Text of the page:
“We haven’t had rain here for months,” came the voice down the phone. “The whole mid-west of NSW is in drought.”
Clearly they hadn’t figured on the drought-busting capabilities of the travelling Corbett Clan.
Ever since my parents used to bundle up my brother and sister and I in the mint Commodore station wagon and set off on school holiday camping adventures, there was always one constant: it would rain.
No matter if we were traversing North Queensland in winter or making the Great Aussie Pilgrimage to Uluru in the dry season, our arrival was always heralded by an opening of the heavens.
So it was with a perverse rush of nostalgia that I drove the Mazda into Mudgee late one recent Friday evening, barely able to make out the road for the sheets of rain strafing the windscreen.
Mudgee lies an easy three hours' drive north-west of Sydney. Across the Blue Mountains, via Lithgow, and through some of the most stunning scenery New South Wales has to offer.
We had come to attend the township’s inaugural Polo in the Paddock - an event, locals had excitedly informed us, that had everyone within a 200 kilometre radius of the bustling regional centre dusting off their glad rags.
The good people of Mudgee were so excited that The Weekly was coming to town they had put out the call to local businesses, asking if any cared to offer up their goods and services to scrutiny. There was a rain-whispering family of four coming to town. A magazine writer, his showgirl wife and their two mischievous children. Miraculously, they still lined up.
The Mudgee Brewing Company was the first to welcome us across its threshold. The micro-brewery and restaurant occupies an old tin wool shed at the very end of Mudgee’s main street. Perched opposite one of the most beautiful art-deco cinemas I have seen in rural Australia (now empty and screaming out for an injection of life), the Mudgee Brewing Company – home of the local brew, Mudgee Mud – does a fine line in hearty country food and excellent local wines.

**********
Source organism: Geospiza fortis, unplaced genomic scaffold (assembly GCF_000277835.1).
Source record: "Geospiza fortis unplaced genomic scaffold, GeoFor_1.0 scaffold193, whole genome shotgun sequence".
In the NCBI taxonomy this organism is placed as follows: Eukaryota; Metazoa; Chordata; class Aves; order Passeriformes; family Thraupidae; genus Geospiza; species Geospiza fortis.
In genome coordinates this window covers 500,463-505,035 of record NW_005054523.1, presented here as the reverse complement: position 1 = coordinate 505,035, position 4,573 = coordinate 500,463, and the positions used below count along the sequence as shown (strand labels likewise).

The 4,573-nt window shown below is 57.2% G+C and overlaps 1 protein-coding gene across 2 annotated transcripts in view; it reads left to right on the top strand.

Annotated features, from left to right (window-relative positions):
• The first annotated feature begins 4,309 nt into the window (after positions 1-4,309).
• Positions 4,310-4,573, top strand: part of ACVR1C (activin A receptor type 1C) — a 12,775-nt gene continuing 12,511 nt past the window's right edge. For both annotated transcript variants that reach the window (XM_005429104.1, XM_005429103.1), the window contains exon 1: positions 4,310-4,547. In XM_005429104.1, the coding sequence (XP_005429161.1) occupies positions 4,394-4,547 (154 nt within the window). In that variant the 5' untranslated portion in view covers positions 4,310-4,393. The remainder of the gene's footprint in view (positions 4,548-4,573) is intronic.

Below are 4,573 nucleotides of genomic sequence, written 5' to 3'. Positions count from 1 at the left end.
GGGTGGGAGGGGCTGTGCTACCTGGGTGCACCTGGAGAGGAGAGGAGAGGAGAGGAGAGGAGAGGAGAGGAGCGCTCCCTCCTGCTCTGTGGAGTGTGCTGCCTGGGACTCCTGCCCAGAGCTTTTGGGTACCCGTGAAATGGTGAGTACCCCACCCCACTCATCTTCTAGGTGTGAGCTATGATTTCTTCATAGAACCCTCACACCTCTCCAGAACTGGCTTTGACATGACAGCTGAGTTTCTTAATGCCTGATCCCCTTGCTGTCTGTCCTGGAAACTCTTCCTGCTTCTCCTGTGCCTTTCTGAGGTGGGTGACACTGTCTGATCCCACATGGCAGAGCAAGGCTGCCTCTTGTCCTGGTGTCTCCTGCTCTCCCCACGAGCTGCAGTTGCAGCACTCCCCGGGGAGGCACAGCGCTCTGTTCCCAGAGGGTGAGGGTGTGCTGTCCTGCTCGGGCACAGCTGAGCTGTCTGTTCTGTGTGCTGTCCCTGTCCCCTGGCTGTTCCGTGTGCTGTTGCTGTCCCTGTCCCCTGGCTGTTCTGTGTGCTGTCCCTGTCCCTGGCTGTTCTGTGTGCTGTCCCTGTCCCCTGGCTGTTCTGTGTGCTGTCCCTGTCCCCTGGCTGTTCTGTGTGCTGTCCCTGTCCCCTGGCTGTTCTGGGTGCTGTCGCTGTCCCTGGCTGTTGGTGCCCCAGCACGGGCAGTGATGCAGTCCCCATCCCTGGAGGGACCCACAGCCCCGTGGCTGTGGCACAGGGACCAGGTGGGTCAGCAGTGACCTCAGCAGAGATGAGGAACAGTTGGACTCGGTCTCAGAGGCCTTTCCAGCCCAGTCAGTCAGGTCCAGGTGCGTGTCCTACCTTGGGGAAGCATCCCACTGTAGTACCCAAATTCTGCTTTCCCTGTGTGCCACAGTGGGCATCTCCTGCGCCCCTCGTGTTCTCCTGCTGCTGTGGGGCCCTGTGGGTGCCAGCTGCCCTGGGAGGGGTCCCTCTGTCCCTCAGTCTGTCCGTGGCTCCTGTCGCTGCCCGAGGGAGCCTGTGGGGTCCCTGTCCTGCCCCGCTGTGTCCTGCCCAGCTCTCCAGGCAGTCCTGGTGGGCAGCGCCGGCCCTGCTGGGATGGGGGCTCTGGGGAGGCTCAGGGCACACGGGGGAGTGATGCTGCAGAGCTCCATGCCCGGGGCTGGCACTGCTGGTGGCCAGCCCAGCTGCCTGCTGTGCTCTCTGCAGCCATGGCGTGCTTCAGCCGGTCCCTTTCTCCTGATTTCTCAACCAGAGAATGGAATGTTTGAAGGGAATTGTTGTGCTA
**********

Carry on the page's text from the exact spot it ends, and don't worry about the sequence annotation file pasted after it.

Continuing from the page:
A steak (of brontosaurus proportions) with a fine mushroom sauce and sweet potato chips followed by a delicious dessert of a sablé biscuit and lemon curd ice-cream stack - all washed down by a superb chardonnay from the nearby Petersons Winery, made the three-hour drive through rain melt away.
We were equally transported by the live music – a male-female duo expertly performing a raft of easy-listening hits. You could tell how well they were performing by the fact our three-year-old daughter set aside her fish and chips to take to the dance floor for an impromptu ballet performance.
Our accommodation for the weekend was at Ilkley Cottages, which we found in the dark some five kilometres out of town. The soft glow of yellow light among a grove of gum trees in the middle of a paddock beckoned as we made our approach.
In the morning we woke to a break in the weather – and a view so sublime it looked like a painting. Ghost gums in the foreground, rolling fields in the mid-ground and a low-set line of green, moody mountains in the background – with the accompanying soundtrack of a flock of magpies calling.
Ilkley is a quaint collection of three finely-appointed cottages, all lovingly hand-built by the owner, Chris, a former mining engineer. He and his wife Jorie, herself a retired Anglican minister, go out of their way to make guests feel welcome. The loaf of freshly-baked bread and the half dozen eggs from the hen-house that greeted us upon arrival indicative of the extra mile to which they go.
Coffee that morning was taken, as coffee must daily be taken, at Alby & Esther’s downtown cafe. In a courtyard, under a canopy of verdant grape vines, we partook of a fine brew, as the little people sucked on milkshakes with syrup made from real strawberries.
The first thing that strikes you after spending more than a couple of hours in Mudgee is how living in the city means you can easily fall into the trap of believing all creativity and culture is restricted to the boundaries of the metropolis.